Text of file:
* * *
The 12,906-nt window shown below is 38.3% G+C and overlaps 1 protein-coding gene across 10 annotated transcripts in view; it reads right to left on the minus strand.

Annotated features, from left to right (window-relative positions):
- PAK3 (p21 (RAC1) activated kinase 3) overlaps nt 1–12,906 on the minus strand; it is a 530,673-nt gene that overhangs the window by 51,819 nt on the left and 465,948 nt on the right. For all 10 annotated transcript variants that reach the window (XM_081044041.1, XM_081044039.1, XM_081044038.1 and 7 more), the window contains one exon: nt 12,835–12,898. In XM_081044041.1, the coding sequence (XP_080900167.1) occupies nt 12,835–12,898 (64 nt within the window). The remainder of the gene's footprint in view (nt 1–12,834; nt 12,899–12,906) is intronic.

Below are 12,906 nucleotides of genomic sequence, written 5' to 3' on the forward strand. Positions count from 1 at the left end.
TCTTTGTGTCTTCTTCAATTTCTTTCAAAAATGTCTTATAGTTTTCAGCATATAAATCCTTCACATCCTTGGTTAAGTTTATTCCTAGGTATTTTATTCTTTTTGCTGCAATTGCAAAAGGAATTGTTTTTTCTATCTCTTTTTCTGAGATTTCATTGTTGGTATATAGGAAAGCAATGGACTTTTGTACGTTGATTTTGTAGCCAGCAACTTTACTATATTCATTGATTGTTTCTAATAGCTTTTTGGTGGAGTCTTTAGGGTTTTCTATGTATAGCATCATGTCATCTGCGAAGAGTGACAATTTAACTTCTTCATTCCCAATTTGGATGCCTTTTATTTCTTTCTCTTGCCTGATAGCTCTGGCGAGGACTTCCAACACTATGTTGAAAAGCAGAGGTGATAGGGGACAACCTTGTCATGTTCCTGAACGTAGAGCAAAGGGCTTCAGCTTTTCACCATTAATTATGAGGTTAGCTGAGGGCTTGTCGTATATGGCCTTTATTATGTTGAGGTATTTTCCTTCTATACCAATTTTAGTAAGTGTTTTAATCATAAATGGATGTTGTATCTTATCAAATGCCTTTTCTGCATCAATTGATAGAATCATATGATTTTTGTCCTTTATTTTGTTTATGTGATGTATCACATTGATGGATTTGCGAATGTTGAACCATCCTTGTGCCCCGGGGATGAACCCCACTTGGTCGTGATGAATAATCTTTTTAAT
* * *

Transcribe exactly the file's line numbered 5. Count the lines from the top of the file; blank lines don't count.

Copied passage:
TCTTTGTGTCTTCTTCAATTTCTTTCAAAAATGTCTTATAGTTTTCAGCATATAAATCCTTCACATCCTTGGTTAAGTTTATTCCTAGGTATTTTATTCTTTTTGCTGCAATTGCAAAAGGAATTGTTTTTTCTATCTCTTTTTCTGAGATTTCATTGTTGGTATATAGGAAAGCAATGGACTTTTGTACGTTGATTTTGTAGCCAGCAACTTTACTATATTCATTGATTGTTTCTAATAGCTTTTTGGTGGAGTCTTTAGGGTTTTCTATGTATAGCATCATGTCATCTGCGAAGAGTGACAATTTAACTTCTTCATTCCCAATTTGGATGCCTTTTATTTCTTTCTCTTGCCTGATAGCTCTGGCGAGGACTTCCAACACTATGTTGAAAAGCAGAGGTGATAGGGGACAACCTTGTCATGTTCCTGAACGTAGAGCAAAGGGCTTCAGCTTTTCACCATTAATTATGAGGTTAGCTGAGGGCTTGTCGTATATGGCCTTTATTATGTTGAGGTATTTTCCTTCTATACCAATTTTAGTAAGTGTTTTAATCATAAATGGATGTTGTATCTTATCAAATGCCTTTTCTGCATCAATTGATAGAATCATATGATTTTTGTCCTTTATTTTGTTTATGTGATGTATCACATTGATGGATTTGCGAATGTTGAACCATCCTTGTGCCCCGGGGATGAACCCCACTTGGTCGTGATGAATAATCTTTTTAAT